Sex ratio:

at birth: 1.06 male(s)/female
0-14 years: 1.05 male(s)/female
15-24 years: 1.05 male(s)/female
25-54 years: 1.04 male(s)/female
55-64 years: 0.97 male(s)/female
65 years and over: 0.85 male(s)/female
total population: 1.03 male(s)/female (2013 est.)
Maternal mortality rate:

70 deaths/100,000 live births (2010)
country comparison to the world: 88
Infant mortality rate:

total: 14.63 deaths/1,000 live births
country comparison to the world: 114
male: 16.83 deaths/1,000 live births
female: 12.31 deaths/1,000 live births (2013 est.)
Life expectancy at birth:

total population: 75.14 years
country comparison to the world: 97
male: 72.74 years
female: 77.69 years (2013 est.)
Total fertility rate:

2.77 children born/woman (2013 est.)
country comparison to the world: 72
Contraceptive prevalence rate:

58.3% (2006)
Health expenditures:

3.4% of GDP (2010)
country comparison to the world: 178
Physicians density:

1.5 physicians/1,000 population (2008)
Hospital bed density:

1.5 beds/1,000 population (2010)
Drinking water source:

urban: 93% of population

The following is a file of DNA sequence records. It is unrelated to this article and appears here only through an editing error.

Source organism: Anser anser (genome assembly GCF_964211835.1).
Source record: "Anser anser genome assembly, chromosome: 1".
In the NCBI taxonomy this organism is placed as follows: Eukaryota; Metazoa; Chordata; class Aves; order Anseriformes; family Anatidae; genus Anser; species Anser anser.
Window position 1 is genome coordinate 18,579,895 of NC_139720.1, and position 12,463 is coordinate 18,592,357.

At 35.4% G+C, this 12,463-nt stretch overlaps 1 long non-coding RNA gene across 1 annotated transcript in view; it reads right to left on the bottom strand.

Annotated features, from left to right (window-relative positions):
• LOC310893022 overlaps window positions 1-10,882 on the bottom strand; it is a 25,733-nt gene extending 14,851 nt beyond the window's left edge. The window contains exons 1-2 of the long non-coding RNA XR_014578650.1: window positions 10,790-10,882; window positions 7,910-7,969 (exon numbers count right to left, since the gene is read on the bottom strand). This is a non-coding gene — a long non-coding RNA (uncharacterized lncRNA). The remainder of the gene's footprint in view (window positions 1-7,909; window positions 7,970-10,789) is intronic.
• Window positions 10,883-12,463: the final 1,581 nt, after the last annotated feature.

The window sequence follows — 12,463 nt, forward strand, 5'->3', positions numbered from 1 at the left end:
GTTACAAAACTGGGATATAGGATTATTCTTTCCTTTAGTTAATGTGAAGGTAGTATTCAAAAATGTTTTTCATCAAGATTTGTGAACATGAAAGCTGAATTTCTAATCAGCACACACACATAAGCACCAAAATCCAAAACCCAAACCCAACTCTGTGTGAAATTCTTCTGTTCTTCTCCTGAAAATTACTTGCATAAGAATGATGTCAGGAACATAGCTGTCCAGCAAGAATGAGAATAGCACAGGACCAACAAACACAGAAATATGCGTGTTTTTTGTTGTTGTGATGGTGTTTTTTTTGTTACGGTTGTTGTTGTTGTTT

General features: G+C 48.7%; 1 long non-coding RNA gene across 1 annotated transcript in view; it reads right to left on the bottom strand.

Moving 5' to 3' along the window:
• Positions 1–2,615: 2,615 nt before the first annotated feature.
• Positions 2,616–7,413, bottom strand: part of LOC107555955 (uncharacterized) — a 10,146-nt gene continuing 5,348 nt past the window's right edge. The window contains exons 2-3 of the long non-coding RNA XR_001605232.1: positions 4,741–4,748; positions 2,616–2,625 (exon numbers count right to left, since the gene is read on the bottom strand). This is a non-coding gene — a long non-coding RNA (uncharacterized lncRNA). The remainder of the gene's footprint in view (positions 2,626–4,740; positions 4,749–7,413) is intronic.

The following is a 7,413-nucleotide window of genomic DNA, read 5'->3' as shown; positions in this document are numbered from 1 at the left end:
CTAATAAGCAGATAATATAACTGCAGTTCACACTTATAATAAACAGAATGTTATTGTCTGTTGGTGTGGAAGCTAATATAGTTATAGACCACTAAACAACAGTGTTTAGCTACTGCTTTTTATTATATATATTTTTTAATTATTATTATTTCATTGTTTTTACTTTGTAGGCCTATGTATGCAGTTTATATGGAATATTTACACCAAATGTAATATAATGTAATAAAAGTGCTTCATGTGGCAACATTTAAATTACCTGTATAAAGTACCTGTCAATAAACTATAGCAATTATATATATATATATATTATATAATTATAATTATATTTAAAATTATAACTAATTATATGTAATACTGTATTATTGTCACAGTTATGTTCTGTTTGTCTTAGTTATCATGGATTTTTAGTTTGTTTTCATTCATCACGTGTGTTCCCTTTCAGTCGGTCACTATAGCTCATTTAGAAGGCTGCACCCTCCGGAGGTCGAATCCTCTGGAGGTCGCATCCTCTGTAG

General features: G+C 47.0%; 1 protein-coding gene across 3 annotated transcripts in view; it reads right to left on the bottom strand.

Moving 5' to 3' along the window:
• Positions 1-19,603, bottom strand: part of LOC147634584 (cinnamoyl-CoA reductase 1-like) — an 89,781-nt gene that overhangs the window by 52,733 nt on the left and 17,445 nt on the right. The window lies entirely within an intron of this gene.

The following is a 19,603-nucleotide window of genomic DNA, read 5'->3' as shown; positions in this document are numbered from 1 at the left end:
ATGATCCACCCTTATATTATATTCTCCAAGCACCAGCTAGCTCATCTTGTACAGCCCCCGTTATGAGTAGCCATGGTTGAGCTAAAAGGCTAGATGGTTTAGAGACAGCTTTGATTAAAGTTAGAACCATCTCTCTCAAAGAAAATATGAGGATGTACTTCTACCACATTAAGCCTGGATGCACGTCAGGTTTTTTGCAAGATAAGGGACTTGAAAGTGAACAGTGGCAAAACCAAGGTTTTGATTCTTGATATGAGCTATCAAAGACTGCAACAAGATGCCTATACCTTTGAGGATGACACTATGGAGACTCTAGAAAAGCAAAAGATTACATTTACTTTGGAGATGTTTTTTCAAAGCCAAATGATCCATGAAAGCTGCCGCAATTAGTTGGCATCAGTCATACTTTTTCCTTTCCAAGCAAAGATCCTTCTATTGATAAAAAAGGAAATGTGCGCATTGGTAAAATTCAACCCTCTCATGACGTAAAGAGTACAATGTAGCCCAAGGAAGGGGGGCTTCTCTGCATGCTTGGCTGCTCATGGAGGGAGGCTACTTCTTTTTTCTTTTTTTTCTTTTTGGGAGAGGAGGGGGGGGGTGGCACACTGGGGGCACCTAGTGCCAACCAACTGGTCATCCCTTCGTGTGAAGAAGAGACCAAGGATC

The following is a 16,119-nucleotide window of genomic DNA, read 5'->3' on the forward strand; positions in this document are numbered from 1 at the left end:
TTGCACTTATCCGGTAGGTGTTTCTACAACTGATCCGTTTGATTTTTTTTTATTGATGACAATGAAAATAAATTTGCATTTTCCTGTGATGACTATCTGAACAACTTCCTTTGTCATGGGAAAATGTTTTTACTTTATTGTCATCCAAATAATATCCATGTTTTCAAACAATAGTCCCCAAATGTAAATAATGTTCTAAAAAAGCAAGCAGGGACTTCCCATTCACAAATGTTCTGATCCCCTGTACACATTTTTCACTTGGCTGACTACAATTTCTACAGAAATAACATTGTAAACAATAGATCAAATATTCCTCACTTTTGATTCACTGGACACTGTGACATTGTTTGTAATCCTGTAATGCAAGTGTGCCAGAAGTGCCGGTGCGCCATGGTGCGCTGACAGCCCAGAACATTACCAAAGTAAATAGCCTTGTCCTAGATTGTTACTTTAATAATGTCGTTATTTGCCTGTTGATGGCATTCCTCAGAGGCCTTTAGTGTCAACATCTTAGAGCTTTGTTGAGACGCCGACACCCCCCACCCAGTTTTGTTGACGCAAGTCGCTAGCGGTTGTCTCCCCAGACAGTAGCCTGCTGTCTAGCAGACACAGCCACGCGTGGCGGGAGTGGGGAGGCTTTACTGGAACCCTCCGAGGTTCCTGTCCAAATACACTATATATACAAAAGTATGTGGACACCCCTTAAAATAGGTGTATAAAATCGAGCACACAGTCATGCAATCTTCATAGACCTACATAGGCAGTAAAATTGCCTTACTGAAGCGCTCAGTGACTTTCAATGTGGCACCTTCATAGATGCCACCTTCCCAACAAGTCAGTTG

rural: 86% of population
total: 90% of population
urban: 7% of population
rural: 14% of population
total: 10% of population (2010 est.)
Sanitation facility access:

urban: 96% of population
rural: 93% of population
total: 95% of population
urban: 4% of population
rural: 7% of population
total: 5% of population (2010 est.)
HIV/AIDS – adult prevalence rate:

less than 0.1% (2001 est.)
country comparison to the world: 134
HIV/AIDS – people living with HIV/AIDS:

fewer than 500 (2003 est.)
country comparison to the world: 150
HIV/AIDS – deaths:

fewer than 200 (2003 est.)
country comparison to the world: 111
Obesity – adult prevalence rate:

27.1% (2008)
country comparison to the world: 41
Children under the age of 5 years underweight:

10.1% (2009)
country comparison to the world: 69
Education expenditures:

5.1% of GDP (2009)
country comparison to the world: 73

definition: age 15 and over can read and write
total population: 84.1%
male: 90.3%
female: 77.7% (2011 est.)
School life expectancy (primary to tertiary education):

total: 11 years
male: 12 years
female: 11 years (2007)
Child labor – children ages 5-14:

total number: 192,915
percentage: 4 % (2006 est.)
Unemployment, youth ages 15-24:

total: 19.2%
country comparison to the world: 62
male: 15.3%
female: 40.2% (2010)